University Of Tasmania
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Introducing NARCliM1.5: Evaluating the Performance of Regional Climate Projections for Southeast Australia for 1950–2100

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journal contribution
posted on 2023-05-21, 17:02 authored by Nishant, N, Evans, JP, Di Virgilio, G, Downes, SM, Ji, F, Cheung, KKW, Tam, E, Miller, J, Kathleen BeyerKathleen Beyer, Riley, ML
The NARCliM project contributes to the CORDEX initiative for Australasia. The first generation of NARCliM (N1.0) used CMIP3 global climate models (GCMs) and provided near and far future estimates of climate change across Australasia at 50-km and southeast Australia at 10-km resolution under a business-as-usual climate scenario. However, multiple sets of 20-year periods in N1.0 did not permit analysis of long-term, inter-annual to decadal trends across the 21st century. Feedback on user needs for regional climate information revealed the desire for multiple emission scenarios and use of newer CMIP5 GCMs for dynamical downscaling. These limitations led to development of the second iteration of NARCliM, namely NARCliM1.5 (N1.5). The N1.5 downscaling exercise uses CMIP5 GCMs and is temporally expanded to cover 150 years (1950–2100) for two future Representative Concentration Pathways (RCP4.5 and RCP8.5). N1.5 simulations remain at the 50-km and 10 km resolutions over the same domains as N1.0, thus producing an expanded and complementary data set for regional climate change. N1.5 simulations substantially improve over N1.0 in capturing the seasonal patterns and magnitudes of precipitation, including improvements in overall bias. Conversely, N1.5 shows similar results to N1.0 for maximum and minimum temperature, with no substantial improvement in overall bias. N1.5 projections project a hotter and drier future relative to N1.0. The combined N1.0 and N1.5 ensemble provides a wider spread of future climates more representative of that found in the full CMIP5 ensemble. Together, N1.0 and N1.5 ensembles provide an improved, more comprehensive data set for studying climate change.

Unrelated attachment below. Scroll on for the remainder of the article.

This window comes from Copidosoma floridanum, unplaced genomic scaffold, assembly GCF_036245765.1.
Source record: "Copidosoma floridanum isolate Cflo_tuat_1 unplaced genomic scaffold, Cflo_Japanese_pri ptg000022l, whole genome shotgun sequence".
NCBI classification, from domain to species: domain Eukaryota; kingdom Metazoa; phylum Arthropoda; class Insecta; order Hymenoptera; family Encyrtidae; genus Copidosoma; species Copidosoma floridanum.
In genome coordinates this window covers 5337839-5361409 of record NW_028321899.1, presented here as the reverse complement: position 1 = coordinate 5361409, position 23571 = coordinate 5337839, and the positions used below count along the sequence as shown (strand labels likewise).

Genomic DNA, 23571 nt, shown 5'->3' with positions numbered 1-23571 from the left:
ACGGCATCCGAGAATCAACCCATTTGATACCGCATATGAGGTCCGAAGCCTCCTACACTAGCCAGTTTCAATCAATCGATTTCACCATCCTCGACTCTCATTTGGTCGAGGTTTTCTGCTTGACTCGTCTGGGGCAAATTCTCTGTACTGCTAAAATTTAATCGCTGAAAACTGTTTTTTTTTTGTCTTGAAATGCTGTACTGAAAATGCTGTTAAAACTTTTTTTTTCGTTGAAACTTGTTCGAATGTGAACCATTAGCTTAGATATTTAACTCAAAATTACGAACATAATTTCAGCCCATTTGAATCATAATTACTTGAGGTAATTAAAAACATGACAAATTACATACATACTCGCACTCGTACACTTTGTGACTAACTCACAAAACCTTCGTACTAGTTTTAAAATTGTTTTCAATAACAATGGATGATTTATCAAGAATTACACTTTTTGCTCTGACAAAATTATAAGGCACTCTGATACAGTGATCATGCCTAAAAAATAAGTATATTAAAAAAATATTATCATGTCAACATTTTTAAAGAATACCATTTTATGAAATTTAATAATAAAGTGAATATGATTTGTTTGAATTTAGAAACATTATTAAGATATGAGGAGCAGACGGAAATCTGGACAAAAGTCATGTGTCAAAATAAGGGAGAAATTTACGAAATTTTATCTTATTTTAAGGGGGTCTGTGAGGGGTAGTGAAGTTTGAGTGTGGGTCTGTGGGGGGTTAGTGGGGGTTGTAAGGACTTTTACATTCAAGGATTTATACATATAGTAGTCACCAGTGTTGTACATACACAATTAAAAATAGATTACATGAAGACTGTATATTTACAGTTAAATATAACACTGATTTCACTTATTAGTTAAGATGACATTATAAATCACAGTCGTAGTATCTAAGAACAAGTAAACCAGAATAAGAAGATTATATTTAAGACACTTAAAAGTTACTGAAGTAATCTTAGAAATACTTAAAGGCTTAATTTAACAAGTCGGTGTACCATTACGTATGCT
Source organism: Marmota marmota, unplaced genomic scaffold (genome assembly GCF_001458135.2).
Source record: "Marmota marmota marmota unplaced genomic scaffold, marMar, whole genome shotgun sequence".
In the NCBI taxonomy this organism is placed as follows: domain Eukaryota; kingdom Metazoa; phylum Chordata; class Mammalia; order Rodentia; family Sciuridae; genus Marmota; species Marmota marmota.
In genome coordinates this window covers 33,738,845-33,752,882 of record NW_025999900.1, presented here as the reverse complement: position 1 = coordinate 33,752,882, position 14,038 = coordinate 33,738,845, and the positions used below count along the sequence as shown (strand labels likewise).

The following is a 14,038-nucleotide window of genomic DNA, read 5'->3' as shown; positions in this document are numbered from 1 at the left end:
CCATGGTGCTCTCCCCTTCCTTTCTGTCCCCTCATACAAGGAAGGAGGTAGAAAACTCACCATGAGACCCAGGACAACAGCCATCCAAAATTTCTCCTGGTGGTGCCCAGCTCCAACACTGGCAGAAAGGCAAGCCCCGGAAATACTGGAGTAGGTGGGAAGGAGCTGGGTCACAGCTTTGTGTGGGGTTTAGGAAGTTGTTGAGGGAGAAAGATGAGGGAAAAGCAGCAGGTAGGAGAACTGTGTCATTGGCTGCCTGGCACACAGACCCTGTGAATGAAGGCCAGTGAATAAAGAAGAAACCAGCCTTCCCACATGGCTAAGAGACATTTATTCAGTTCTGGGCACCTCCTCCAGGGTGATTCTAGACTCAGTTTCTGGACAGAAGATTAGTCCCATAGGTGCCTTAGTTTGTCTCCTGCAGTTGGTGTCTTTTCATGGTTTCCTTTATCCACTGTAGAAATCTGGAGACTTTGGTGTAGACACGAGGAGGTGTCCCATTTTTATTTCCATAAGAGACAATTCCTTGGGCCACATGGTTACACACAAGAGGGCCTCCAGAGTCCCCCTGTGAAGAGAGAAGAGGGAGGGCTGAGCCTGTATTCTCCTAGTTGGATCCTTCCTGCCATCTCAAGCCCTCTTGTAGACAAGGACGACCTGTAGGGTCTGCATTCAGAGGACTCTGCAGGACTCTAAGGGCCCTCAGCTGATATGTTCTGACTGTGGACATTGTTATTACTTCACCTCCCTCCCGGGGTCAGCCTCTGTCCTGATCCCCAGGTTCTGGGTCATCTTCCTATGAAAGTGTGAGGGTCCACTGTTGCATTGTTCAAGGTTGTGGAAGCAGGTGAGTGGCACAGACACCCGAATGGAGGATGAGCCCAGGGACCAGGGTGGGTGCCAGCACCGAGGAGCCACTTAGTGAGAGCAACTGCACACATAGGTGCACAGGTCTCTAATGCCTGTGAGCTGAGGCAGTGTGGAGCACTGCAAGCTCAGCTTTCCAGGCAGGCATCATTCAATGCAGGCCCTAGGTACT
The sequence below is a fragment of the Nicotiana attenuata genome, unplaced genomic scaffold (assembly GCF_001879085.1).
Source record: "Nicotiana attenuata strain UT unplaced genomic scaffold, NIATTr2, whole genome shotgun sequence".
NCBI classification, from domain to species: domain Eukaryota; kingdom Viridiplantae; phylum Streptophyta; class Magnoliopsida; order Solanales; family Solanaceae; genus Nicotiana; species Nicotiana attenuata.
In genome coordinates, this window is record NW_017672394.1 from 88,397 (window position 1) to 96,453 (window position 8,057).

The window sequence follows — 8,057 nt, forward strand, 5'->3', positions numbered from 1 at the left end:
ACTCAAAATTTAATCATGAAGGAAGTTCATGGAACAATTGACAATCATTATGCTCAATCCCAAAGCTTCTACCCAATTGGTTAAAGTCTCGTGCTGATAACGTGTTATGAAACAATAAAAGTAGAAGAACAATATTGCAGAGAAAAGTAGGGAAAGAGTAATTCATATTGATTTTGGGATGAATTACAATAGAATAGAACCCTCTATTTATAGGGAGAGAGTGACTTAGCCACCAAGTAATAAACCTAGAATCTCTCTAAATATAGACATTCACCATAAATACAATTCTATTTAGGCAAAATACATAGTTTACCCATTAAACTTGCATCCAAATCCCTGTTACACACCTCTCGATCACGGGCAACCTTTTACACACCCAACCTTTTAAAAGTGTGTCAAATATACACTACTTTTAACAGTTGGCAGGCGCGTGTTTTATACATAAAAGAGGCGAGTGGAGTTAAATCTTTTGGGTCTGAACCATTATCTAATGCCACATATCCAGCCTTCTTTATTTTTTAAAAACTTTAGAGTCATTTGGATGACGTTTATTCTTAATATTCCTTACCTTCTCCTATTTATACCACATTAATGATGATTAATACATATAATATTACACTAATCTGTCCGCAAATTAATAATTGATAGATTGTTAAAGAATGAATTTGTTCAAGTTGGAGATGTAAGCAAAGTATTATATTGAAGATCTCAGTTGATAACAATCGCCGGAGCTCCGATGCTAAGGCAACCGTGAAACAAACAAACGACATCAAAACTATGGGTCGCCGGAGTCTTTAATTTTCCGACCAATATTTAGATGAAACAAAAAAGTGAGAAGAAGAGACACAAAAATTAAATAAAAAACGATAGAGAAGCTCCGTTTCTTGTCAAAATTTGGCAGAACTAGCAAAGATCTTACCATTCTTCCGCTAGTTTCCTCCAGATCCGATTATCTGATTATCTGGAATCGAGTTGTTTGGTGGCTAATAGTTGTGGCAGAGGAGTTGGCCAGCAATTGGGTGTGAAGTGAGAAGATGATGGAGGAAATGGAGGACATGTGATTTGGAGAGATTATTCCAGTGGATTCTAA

Publication title

Earth's Future





Article number









School of Geography, Planning and Spatial Sciences


John Wiley & Sons Ltd.

Place of publication

United Kingdom

Rights statement

© 2021. The Authors. This is an open access article under the terms of the Creative Commons Attribution-Non Commercial License, (CC BY-NC 4.0)

Repository Status

  • Open

Socio-economic Objectives

Social impacts of climate change and variability; Adaptation to climate change not elsewhere classified; Effects of climate change on Australia (excl. social impacts)